Over 30 years, artist Janet Laurence's installations have explored the interconnectedness of all living things: minerals, animals, us. A deeply ecological sensibility permeates her work, which sits between sculpture, architecture and environment. With her first major survey exhibition now on at Museum of Contemporary Art in Sydney, Rafaela Pandolfini visits Janet's studio to talk feminism, gardening and the Anthropocene.
Artists Justin Shoulder and Matt Stegh live, work and breathe for their community. Across performance, costuming, queer parties and nightlife, the two combine the personal and the political – a fusion expressed beautifully within their home. On a still, sunny winter morning in Sydney’s Summer Hill, I had the pleasure of visiting Justin and Matt at home, where they’ve lived since 2011.
Nightlife-loving Sydneysiders may already know of Jim Singline and Hana Shimada through Goodgod Small Club, the basement venue the couple founded in the mid-2000s and eventually sold in 2015. Rafaela Pandolfini shares an Aperol Spritz with Jim and Hana at their Redfern terrace to hear about their work, their home and how the two are intrinsically connected.
With its beginnings in Boston, Massachusetts, Iggy's Bread in Bronte came about as a happy accident during a visit to Sydney by owners Igor and Ludmilla Ivanovic. Fast-forward to 2016, and Iggy's Bread in Bronte is something of an institution in the area, with its community-focused philosophies driving the business. Regular AP contributor Rafaela Pandolfini takes a behind-the-scenes look at her favourite neighbourhood haunt.
According to the 2011 census, in Banksia – named after the Australian wildflower – 50% of residents were born outside Australia, making it a true ‘melting pot’ of Macedonian, Chinese, Lebanese and migrant Australian cultures. Rafaela Pandolfini drops by the renovated Federation-era home of Jesse and Katie Maling and their two sons to learn about the family’s story of Banksia-infused life and love.
Talking civic spaces and 'the space between' we asked Rafaela Pandolfini to turn her lens to people using public areas. Leaning, lounging, perching, conversing – the moments captured are a tale of two cities and the collective personalities of their inhabitants. Where in the past Rafaela has observed the movement of the crowd, now she discovers where we find a place to break in it.
The Frock Exchange in Sydney and Archive in Melbourne are in the business of extending mindfulness from our lives to our wardrobes – in a fabulous way! By slowing down the fast-paced, high-turnover fashion retail experience they encourage us to think independently, and with consideration, when it comes to the clothes we buy and the way in which we treat them.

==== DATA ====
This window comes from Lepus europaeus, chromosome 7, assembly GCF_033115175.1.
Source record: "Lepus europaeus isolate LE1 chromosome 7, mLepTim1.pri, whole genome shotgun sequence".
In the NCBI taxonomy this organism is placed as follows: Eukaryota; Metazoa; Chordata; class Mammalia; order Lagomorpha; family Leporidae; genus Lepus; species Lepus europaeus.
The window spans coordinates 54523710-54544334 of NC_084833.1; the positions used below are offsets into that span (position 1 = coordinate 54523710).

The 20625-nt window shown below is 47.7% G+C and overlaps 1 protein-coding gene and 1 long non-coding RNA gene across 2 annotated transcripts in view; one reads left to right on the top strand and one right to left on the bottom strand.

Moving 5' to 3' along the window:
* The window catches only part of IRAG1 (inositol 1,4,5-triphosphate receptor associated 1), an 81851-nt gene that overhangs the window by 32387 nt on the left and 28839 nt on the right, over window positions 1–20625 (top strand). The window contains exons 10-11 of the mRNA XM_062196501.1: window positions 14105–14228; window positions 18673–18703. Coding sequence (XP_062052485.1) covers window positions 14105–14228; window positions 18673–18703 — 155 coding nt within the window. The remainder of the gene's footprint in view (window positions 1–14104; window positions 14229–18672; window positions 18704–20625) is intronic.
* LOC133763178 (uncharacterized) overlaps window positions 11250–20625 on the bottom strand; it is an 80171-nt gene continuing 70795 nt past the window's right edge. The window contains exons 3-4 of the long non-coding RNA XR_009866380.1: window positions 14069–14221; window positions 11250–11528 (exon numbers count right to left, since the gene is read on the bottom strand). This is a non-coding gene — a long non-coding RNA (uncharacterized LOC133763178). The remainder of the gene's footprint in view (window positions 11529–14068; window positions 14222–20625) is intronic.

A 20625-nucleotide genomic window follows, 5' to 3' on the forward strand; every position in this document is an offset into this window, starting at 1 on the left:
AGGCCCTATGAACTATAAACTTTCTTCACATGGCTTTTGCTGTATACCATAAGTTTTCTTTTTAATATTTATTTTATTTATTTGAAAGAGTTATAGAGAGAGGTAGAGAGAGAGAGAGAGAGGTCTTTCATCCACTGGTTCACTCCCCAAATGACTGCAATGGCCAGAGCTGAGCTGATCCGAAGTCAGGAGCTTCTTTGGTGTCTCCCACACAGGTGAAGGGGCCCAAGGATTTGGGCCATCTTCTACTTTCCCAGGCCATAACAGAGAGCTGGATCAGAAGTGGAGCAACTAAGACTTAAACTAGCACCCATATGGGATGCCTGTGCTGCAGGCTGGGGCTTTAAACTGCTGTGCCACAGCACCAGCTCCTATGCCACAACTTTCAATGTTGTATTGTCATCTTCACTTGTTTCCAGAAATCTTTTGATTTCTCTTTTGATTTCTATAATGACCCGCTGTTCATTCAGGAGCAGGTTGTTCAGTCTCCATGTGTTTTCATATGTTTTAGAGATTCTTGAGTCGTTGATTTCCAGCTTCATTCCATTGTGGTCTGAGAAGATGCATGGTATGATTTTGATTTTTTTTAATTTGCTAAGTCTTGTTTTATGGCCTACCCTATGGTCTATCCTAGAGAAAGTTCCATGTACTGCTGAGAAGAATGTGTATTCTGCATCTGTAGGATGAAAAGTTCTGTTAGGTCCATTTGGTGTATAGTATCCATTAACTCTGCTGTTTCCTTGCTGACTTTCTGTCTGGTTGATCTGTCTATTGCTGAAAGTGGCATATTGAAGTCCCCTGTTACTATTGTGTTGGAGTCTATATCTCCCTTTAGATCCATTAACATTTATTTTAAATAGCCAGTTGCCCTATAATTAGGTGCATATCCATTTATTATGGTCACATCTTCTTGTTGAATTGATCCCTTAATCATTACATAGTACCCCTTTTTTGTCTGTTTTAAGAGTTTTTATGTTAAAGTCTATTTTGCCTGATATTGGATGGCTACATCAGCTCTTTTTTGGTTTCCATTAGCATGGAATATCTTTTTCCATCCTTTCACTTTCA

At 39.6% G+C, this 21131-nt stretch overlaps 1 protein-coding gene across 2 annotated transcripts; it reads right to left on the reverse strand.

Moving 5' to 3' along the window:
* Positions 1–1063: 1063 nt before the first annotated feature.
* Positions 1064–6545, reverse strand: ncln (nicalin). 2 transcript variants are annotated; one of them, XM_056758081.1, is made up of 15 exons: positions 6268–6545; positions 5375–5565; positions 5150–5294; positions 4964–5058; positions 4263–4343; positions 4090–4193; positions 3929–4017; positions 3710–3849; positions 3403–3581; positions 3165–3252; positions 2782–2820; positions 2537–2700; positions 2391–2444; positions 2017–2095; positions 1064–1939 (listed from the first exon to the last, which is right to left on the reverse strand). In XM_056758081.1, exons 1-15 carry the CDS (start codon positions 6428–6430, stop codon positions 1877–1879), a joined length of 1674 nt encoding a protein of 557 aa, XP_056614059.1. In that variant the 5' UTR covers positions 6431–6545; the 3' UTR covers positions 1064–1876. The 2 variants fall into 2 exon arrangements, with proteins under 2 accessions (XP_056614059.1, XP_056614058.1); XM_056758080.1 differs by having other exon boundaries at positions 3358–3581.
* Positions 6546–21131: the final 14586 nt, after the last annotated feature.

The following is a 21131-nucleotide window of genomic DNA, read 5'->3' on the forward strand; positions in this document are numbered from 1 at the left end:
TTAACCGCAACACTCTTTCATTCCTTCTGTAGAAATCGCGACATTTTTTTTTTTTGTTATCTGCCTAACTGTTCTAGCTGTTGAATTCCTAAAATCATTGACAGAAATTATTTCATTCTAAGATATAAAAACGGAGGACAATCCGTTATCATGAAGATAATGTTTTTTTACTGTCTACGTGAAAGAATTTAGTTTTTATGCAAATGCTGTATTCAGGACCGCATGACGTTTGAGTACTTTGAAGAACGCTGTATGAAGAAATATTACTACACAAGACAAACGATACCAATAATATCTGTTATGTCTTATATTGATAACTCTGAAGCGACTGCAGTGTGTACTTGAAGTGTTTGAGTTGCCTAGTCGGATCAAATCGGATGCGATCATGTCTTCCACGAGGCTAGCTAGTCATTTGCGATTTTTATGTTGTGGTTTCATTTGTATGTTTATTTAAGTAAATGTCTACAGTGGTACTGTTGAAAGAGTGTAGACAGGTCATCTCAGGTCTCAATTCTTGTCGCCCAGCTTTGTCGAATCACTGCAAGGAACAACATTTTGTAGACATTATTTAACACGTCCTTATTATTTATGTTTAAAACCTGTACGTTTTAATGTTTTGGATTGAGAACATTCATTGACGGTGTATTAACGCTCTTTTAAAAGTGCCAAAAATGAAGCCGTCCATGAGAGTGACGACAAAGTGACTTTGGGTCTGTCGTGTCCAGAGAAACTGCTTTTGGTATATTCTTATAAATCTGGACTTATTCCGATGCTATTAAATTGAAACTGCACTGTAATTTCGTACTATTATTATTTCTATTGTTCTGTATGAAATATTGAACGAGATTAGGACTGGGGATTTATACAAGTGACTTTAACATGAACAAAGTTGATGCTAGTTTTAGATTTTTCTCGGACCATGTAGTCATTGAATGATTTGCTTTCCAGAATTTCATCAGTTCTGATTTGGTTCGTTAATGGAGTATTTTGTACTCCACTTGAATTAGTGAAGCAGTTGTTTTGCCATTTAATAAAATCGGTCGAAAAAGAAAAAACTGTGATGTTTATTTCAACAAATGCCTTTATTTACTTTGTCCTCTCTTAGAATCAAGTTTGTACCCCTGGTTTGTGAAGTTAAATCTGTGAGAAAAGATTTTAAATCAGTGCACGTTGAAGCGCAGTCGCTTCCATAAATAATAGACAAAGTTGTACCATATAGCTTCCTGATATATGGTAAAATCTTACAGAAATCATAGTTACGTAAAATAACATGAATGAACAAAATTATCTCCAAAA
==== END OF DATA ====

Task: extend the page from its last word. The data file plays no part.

Jenny Kee is a fashion pioneer. Never one to follow, Jenny spent the heady, flower-power era pursuing life, love and art in London in the 60s. Since returning home to Australia in the 1970s, Jenny has cemented her name as a cultural icon through her vibrant fashion and art that celebrates Australian landscape and culture. Surrounded by waratah and wattle, Rafaela Pandolfini visits Jenny at her Blackheath home.
Photographer Rafaela Pandolfini naturally looks to the movement of the crowd in places where people are preoccupied with carrying out contemporary rituals. Art openings, parties, clubs, the beach and the park. Her interest is in the way people move together or alone, their shapes and patterns against vast or modest backgrounds. Their objects, their dress, and what they use and discard.
Kernow Craig, director at Blood & Thunder, has a contagious passion for design and printing. His “publishing concern” (aka studio) is a place with one foot in the printing presses of yore and the other in the binary soup we call the internet. Rafaela Pandolfini visits Blood & Thunder’s new studio in Darlinghurst, Sydney for an insight into a unique, print and pixel design business.
I challenge you to find a power cord in the Sydney home of wardrobe stylist Kylie Gonder and designer Mitch “Beige” Brown. Hiding pesky cables is no mean feat in this compact 1940s apartment “with character”. I visited one sunny Saturday to document, chat and sip a mean G&T in this warm and welcoming home set high up in the treetops of Edgecliff.
Rafaela Pandolfini is a lover. A lady armed with a camera, on a mission to capture beauty. With an eye for detail, Rafaela searches out ritual in contemporary life, from the everyday to the ceremonial, from the spirituality of temples to the late-night paganism of a sweaty dance floor. Here, Rafaela shares selected images from her 'Sri Lanka on film' series, shot on a honeymoon of sorts.